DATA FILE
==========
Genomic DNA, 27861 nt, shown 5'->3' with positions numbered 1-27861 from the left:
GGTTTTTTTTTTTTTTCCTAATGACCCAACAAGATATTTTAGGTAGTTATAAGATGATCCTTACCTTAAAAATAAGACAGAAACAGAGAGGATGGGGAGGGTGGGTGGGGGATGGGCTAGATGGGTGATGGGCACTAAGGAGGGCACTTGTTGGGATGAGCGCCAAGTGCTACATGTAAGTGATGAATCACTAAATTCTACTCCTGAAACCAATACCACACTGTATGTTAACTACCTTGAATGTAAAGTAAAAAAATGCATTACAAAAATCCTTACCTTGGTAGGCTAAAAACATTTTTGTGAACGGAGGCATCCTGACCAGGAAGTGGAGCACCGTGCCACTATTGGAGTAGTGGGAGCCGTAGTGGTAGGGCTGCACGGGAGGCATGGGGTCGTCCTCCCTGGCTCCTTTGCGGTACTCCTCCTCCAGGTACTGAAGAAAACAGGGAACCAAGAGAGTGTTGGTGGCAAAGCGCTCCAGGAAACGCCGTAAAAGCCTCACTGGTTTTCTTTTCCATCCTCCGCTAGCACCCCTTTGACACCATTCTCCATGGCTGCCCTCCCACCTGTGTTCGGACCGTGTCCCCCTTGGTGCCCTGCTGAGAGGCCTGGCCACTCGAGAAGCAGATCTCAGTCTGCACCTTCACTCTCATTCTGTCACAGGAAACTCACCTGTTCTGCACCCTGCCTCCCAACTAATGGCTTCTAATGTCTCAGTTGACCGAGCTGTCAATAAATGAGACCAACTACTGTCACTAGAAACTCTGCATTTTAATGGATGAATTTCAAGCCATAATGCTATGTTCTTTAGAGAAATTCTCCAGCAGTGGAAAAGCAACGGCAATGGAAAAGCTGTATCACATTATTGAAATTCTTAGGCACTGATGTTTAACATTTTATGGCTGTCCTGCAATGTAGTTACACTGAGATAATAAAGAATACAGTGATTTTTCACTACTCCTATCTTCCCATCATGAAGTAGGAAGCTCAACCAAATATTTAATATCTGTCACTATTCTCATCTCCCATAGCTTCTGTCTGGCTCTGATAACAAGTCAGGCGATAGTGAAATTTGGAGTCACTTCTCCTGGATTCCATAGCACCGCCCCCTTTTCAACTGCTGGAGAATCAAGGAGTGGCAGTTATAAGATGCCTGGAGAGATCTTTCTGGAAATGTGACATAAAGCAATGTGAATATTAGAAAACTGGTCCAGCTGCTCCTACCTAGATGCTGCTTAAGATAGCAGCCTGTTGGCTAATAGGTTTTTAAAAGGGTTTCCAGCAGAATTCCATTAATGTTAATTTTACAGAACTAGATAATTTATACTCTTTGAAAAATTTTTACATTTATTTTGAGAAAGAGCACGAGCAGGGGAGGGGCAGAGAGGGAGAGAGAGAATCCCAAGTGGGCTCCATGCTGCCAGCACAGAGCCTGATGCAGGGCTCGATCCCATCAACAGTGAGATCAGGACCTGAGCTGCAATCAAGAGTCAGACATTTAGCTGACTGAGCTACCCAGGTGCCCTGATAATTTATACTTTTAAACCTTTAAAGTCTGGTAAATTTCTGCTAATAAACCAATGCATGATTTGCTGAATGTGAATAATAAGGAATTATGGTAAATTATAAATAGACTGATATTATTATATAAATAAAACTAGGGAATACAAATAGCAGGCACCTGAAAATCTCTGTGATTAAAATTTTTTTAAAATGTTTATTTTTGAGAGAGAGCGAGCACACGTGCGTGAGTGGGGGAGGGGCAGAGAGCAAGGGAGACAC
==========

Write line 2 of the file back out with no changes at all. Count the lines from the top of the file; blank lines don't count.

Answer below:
GGTTTTTTTTTTTTTTCCTAATGACCCAACAAGATATTTTAGGTAGTTATAAGATGATCCTTACCTTAAAAATAAGACAGAAACAGAGAGGATGGGGAGGGTGGGTGGGGGATGGGCTAGATGGGTGATGGGCACTAAGGAGGGCACTTGTTGGGATGAGCGCCAAGTGCTACATGTAAGTGATGAATCACTAAATTCTACTCCTGAAACCAATACCACACTGTATGTTAACTACCTTGAATGTAAAGTAAAAAAATGCATTACAAAAATCCTTACCTTGGTAGGCTAAAAACATTTTTGTGAACGGAGGCATCCTGACCAGGAAGTGGAGCACCGTGCCACTATTGGAGTAGTGGGAGCCGTAGTGGTAGGGCTGCACGGGAGGCATGGGGTCGTCCTCCCTGGCTCCTTTGCGGTACTCCTCCTCCAGGTACTGAAGAAAACAGGGAACCAAGAGAGTGTTGGTGGCAAAGCGCTCCAGGAAACGCCGTAAAAGCCTCACTGGTTTTCTTTTCCATCCTCCGCTAGCACCCCTTTGACACCATTCTCCATGGCTGCCCTCCCACCTGTGTTCGGACCGTGTCCCCCTTGGTGCCCTGCTGAGAGGCCTGGCCACTCGAGAAGCAGATCTCAGTCTGCACCTTCACTCTCATTCTGTCACAGGAAACTCACCTGTTCTGCACCCTGCCTCCCAACTAATGGCTTCTAATGTCTCAGTTGACCGAGCTGTCAATAAATGAGACCAACTACTGTCACTAGAAACTCTGCATTTTAATGGATGAATTTCAAGCCATAATGCTATGTTCTTTAGAGAAATTCTCCAGCAGTGGAAAAGCAACGGCAATGGAAAAGCTGTATCACATTATTGAAATTCTTAGGCACTGATGTTTAACATTTTATGGCTGTCCTGCAATGTAGTTACACTGAGATAATAAAGAATACAGTGATTTTTCACTACTCCTATCTTCCCATCATGAAGTAGGAAGCTCAACCAAATATTTAATATCTGTCACTATTCTCATCTCCCATAGCTTCTGTCTGGCTCTGATAACAAGTCAGGCGATAGTGAAATTTGGAGTCACTTCTCCTGGATTCCATAGCACCGCCCCCTTTTCAACTGCTGGAGAATCAAGGAGTGGCAGTTATAAGATGCCTGGAGAGATCTTTCTGGAAATGTGACATAAAGCAATGTGAATATTAGAAAACTGGTCCAGCTGCTCCTACCTAGATGCTGCTTAAGATAGCAGCCTGTTGGCTAATAGGTTTTTAAAAGGGTTTCCAGCAGAATTCCATTAATGTTAATTTTACAGAACTAGATAATTTATACTCTTTGAAAAATTTTTACATTTATTTTGAGAAAGAGCACGAGCAGGGGAGGGGCAGAGAGGGAGAGAGAGAATCCCAAGTGGGCTCCATGCTGCCAGCACAGAGCCTGATGCAGGGCTCGATCCCATCAACAGTGAGATCAGGACCTGAGCTGCAATCAAGAGTCAGACATTTAGCTGACTGAGCTACCCAGGTGCCCTGATAATTTATACTTTTAAACCTTTAAAGTCTGGTAAATTTCTGCTAATAAACCAATGCATGATTTGCTGAATGTGAATAATAAGGAATTATGGTAAATTATAAATAGACTGATATTATTATATAAATAAAACTAGGGAATACAAATAGCAGGCACCTGAAAATCTCTGTGATTAAAATTTTTTTAAAATGTTTATTTTTGAGAGAGAGCGAGCACACGTGCGTGAGTGGGGGAGGGGCAGAGAGCAAGGGAGACAC